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Capacity of Interference-Limited Channels with Memory

Ron Dabora (Ben-Gurion University)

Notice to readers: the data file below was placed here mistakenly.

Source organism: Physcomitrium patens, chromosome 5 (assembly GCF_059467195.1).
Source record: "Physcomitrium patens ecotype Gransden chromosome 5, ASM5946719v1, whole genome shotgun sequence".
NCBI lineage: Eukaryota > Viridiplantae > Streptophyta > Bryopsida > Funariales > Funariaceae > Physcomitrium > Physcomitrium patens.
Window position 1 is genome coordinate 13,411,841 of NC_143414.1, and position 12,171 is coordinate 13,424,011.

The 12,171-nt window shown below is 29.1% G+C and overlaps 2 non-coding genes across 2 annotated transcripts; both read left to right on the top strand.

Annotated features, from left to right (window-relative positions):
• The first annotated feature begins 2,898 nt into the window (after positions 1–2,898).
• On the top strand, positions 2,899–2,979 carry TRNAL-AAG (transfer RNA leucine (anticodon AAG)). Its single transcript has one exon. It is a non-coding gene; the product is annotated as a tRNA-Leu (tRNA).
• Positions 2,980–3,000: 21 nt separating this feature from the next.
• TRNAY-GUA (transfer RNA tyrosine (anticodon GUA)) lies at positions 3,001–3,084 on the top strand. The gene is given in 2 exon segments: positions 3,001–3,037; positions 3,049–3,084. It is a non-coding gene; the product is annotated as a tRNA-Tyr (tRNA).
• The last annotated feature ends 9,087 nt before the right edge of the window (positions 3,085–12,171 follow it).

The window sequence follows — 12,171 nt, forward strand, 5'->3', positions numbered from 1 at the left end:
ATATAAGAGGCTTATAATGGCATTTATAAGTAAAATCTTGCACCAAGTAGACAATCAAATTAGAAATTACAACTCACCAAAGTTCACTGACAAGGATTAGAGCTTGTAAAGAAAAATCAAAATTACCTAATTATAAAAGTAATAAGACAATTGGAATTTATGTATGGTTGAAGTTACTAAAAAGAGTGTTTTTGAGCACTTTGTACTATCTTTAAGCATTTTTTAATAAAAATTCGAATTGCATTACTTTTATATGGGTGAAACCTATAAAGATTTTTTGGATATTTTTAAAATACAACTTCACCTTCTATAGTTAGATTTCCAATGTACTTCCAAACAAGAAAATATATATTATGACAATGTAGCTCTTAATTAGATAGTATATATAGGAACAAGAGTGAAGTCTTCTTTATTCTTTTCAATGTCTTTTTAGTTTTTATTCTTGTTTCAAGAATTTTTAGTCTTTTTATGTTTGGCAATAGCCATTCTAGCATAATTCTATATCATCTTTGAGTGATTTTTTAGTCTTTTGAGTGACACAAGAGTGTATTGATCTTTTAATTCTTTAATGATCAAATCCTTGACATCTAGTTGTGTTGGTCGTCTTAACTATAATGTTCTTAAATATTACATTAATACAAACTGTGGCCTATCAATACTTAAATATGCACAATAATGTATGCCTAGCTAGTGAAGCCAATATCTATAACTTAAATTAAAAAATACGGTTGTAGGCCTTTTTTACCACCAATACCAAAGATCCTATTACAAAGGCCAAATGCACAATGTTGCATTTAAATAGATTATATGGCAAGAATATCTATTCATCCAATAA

In this talk we study the capacity of interference-limited channels with memory. These channels model non-orthogonal communications scenarios, such as the non-orthogonal multiple access (NOMA) scenario and underlay cognitive communications, in which the interference from other communications signals is much stronger than the thermal noise. As communications signals are inherently cyclostationary in continuous time (CT), then, after sampling at the receiver, the discrete-time (DT) received signal model contains the sampled desired information signal with additive sampled CT cyclostationary noise. We first explain why the sampled noise can be modeled either as a DT cyclostationary process with memory or a DT almost-cyclostationary process with memory, where the latter case results in a channel which is not information-stable. Thus, analyzing this model requires the development of a new approach for channels with additive non-stationary noise which has memory. Our results show, for the first time, the relationship between memory, sampling frequency synchronization and capacity, for interference-limited communications. The insights from our work provide a link between the analog and digital time domains, which has been missing in most previous works on capacity analysis. We also discuss related results on NN-aided network clock synchronization motivated by these results, and subsequent work on source coding for such processes.